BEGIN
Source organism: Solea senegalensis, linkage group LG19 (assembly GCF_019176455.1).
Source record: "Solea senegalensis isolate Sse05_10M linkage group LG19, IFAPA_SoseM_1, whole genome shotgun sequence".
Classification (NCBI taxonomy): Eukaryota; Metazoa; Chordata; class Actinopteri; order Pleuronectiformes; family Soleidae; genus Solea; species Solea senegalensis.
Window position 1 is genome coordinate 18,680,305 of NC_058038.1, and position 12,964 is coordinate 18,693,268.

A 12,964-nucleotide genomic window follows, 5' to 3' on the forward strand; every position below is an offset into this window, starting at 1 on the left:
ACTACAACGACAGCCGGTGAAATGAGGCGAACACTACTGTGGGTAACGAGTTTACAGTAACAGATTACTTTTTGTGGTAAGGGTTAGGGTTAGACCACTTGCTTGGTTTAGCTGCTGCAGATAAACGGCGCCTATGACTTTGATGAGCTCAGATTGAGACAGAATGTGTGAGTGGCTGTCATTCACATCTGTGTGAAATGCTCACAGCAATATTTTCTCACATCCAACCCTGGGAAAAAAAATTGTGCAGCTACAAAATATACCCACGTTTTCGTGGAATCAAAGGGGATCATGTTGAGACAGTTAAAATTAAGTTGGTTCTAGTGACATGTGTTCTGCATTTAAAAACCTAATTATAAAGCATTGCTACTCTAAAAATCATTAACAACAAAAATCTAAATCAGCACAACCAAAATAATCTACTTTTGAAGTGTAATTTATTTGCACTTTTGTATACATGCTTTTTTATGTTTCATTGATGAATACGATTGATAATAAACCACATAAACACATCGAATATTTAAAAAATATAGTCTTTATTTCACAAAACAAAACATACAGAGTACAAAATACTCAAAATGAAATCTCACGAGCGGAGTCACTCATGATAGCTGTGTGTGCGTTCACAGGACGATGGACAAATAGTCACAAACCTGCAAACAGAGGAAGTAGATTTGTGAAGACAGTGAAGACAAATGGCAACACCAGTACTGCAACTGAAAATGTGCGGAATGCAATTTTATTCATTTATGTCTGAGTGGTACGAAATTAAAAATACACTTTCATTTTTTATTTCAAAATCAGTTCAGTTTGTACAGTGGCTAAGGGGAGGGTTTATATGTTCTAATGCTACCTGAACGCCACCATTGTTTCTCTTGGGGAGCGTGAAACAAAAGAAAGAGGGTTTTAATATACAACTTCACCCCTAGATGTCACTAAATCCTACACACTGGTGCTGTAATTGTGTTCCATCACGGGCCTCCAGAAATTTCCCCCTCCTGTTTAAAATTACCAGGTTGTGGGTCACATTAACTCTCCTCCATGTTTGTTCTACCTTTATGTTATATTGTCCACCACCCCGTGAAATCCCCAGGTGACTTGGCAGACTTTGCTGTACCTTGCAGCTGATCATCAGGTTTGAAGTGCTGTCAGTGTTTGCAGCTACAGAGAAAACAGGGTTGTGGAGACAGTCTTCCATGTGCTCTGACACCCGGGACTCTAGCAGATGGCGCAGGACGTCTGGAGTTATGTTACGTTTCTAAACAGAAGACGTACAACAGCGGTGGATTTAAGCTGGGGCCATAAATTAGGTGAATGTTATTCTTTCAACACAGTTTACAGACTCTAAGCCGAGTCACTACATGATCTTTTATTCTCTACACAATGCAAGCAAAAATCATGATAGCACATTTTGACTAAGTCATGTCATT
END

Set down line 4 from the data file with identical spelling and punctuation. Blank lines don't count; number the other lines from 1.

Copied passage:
Window position 1 is genome coordinate 18,680,305 of NC_058038.1, and position 12,964 is coordinate 18,693,268.